A few feathered friends

Gardens are one of the places that can bring so much pleasure and delight not just for the humans. The garden that I have created is always evolving as trees planted by my partner grow and spread. The rainfall or lack of. The garden that surrounds my home is a place for nature. I plant to encourage bird life. I ensure that there is water at different levels and flowers in every season if possible. It seems I am very rarely without birds and their songs in the garden.

Welcome Swallow possibly a juvinelle

These small birds live all over Australia even seen flying between city buildings, from the desert to the sea. They got there name because sailors noted them as they flew about the sea indicating that land was not far. Or as a sign of Spring (Imbolc) returning as I read in another site.
They build mud nests under bridges, walls of buildings, verticle rock walls the nest is a snug lined with fur and feathers. Both parents build the nest.
They are aerial acrobats swooping and turning as they chase insects that are their food source. A variety of insects are eaten. The insect is guided into the bird’s wide, open mouth with the help of short rictal bristles bordering the bill. These bristles also help protect the bird’s eye.
I often sit out and watch them flying about my place. I have lived here a long time and have never had a nest built on the house. I would love one. (many people would think I am crazy).

New England Honey Eater (Phylidonyris novaehollandiae)

These striking little birds are hard to miss but they are easy to confuse with another bird. The White-cheeked Honeyeater is about the same size and has similar colouring to the New Holland Honeyeater. If the bird has the white eye it is the New Holland Honeyeater.
After the Dutch navigators charted the northern, western and southern coasts of Australia during the 17th Century this newly found continent became known as ‘New Holland’ These little birds are named New Holland from this name.

New Holland Honeyeaters are active feeders.They mostly eat the nectar of flowers, and busily dart from flower to flower in search of this high-energy food. Other food items include fruit, insects and spiders. Birds may feed alone, but normally gather in quite large groups. Most feeding takes place in lower areas of bushes and thickets

The long, curved beak these honeyeaters have are perfect for reaching deep into a flower to get to the sweet nectar inside.

These birds get their name from the first name given to Australia (New Holland). It was called New Holland because the Dutch were the first Europeans to visit here.

New Holland Honeyeaters have two breeding peaks, in summer and winter, when they build two different nest types. Their winter nest is built at the top of a bush facing the northern sun to keep it warm. In summer they build their nest deep in the bush away from the heat and the sun.

Striated Pardolte (Pardalotus striatus)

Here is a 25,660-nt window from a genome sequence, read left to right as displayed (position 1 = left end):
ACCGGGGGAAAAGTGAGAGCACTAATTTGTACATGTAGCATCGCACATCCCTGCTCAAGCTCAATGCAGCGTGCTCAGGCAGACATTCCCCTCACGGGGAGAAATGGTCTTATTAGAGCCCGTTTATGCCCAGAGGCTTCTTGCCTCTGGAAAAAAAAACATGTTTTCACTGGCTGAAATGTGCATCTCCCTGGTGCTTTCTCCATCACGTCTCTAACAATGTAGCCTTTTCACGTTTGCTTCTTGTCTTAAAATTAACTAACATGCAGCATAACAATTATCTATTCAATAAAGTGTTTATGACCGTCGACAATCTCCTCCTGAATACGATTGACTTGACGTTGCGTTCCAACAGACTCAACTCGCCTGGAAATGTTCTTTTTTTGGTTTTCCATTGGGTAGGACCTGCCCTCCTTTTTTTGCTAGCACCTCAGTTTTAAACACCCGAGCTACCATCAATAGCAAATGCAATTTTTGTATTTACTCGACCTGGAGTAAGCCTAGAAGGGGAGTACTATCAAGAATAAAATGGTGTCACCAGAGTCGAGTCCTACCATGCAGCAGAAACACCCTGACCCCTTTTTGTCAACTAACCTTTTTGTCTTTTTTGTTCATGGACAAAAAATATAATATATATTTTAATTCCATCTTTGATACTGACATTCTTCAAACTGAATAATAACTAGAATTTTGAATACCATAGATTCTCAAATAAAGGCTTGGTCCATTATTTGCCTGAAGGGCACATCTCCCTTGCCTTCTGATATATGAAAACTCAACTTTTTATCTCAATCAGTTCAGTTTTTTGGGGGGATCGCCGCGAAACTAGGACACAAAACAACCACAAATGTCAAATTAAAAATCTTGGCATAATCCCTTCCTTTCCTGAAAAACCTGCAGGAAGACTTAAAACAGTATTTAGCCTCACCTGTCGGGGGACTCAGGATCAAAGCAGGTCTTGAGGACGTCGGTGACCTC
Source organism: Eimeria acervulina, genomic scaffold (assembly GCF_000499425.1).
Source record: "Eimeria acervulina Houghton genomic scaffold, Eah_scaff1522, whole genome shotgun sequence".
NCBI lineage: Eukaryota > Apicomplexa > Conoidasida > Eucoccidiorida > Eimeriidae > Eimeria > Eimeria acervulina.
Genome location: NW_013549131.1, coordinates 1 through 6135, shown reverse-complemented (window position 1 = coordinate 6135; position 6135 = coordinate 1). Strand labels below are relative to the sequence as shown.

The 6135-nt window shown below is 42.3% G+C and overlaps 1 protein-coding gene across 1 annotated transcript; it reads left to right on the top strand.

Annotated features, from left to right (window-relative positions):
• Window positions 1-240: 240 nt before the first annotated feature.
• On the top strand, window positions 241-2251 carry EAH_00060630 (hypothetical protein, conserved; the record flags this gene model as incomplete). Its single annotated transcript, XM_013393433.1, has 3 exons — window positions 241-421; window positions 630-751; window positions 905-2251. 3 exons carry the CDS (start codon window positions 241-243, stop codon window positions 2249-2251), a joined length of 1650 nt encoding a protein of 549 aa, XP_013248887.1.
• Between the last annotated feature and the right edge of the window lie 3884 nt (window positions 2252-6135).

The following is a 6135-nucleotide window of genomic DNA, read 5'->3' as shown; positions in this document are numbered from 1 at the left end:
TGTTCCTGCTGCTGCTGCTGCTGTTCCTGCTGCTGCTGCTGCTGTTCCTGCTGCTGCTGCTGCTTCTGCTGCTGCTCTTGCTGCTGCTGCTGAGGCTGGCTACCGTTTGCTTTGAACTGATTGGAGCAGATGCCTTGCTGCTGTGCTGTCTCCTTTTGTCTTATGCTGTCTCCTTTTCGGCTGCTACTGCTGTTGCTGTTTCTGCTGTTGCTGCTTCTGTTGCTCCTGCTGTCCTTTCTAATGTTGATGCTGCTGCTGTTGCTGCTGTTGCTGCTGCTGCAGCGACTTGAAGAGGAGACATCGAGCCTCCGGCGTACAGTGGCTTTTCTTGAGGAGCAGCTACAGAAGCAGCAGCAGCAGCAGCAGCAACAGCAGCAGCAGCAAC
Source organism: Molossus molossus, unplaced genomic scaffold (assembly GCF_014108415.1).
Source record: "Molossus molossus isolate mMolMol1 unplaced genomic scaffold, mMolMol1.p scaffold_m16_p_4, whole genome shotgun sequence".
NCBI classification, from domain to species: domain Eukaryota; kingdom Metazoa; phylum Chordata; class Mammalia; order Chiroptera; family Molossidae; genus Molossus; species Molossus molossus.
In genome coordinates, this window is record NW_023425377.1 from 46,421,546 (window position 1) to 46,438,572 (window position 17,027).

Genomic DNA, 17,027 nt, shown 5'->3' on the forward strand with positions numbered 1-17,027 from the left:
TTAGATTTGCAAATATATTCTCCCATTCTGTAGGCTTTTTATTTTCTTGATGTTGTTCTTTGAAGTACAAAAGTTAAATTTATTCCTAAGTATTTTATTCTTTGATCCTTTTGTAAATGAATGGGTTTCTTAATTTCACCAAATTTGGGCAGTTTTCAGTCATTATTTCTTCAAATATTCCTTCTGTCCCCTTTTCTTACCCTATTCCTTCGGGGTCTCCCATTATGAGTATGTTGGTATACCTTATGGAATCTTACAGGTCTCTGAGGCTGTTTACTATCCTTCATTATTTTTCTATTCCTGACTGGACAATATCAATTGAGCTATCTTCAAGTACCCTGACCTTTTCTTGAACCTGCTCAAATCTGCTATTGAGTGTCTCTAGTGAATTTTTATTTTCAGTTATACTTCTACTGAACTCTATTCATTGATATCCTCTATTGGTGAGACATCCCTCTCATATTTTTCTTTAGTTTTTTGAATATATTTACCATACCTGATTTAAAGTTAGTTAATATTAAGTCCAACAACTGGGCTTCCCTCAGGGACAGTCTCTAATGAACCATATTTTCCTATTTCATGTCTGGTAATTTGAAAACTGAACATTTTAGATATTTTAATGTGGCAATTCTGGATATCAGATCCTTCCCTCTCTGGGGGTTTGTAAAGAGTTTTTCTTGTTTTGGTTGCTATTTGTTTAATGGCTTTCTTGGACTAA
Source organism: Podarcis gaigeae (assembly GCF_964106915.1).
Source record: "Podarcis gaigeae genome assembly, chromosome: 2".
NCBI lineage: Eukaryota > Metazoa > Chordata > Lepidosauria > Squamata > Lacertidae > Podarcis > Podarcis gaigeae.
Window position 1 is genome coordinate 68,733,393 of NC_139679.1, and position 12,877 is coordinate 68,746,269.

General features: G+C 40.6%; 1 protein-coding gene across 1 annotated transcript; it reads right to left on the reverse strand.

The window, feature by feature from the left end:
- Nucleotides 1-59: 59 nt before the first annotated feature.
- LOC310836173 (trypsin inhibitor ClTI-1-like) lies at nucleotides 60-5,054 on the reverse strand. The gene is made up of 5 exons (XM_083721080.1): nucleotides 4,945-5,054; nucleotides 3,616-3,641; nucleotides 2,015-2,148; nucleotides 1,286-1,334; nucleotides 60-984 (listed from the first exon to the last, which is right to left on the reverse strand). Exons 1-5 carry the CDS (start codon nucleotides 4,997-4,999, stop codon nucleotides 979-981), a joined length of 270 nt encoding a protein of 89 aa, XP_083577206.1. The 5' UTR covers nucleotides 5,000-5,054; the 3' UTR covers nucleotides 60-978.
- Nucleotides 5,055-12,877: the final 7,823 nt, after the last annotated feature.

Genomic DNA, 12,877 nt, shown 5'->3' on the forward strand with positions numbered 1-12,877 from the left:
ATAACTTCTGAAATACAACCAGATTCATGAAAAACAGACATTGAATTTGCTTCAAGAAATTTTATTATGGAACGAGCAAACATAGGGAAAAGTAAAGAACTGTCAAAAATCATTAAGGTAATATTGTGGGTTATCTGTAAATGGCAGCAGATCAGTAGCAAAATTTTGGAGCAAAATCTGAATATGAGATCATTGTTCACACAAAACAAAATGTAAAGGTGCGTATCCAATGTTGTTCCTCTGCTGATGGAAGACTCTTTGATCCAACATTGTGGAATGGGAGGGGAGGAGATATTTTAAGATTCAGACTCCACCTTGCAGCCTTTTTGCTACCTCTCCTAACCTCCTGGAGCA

The Striated Pardalote can be found throughout much of Australia, and across this range there are numerous populations and subspecies. Despite being tiny birds, some populations undertake remarkable migratory movements, while others remain in the same area throughout the year. In some populations, some of the birds migrate while others remain behind. Clearly, the movements of the Striated Pardalote are complex. The best-known migratory population breeds in Tasmania and makes regular seasonal movements across Bass Strait, where they mix with various mainland-breeding populations.

Striated Pardalotes feed in the foliage in the tops of trees, although occasionally coming close to the ground in low shrubs. They eat a wide variety of insects and their larvae, which are usually captured by picking them from the surfaces of leaves. Feeding takes place in small groups and birds maintain contact with soft trills.

During breeding season, Striated Pardalotes form pairs or small groups of up to six birds. The nest is constructed close to the ground, usually in a tree hollow or tunnel, excavated in an earthen bank; small openings in human-made objects are frequently used. The birds display regularly at the entrance to the nesting chamber, and vigorously guard the vicinity against other pardalotes. Both sexes incubate and care for the young birds. Other members of the group may also help with the feeding of the young.

These are just three of the visitors to my garden. I am so fortunate and keep planting to attract more birdlife, bees, butterflies and dragonflies. Along with the wallabies, bancicoots, quolls and the tasmania devils who I heard fighting last night on the old dam wall. The possums that chase each other over my metal roof during mating season, and the one that makes Busby bark in the wee small hours of the night waking me in fright. I certainly can not forget the wonder of having an echidna or two that roams across my paddock and garden. How wonderful to have and be creating such a home for us all. To live in harmony.

I will be woken in the morning with no alarm clock but the sweet sounds of so many birds hopefully not demanding me to fill the water bowl…(just checked it and it is full).

I am thankful to have these wonderful birds feel welcome in the garden. Mother earth is so wonderful if you plant the things the birds and animals enjoy, they will come.

Blessings to you all Tazzie

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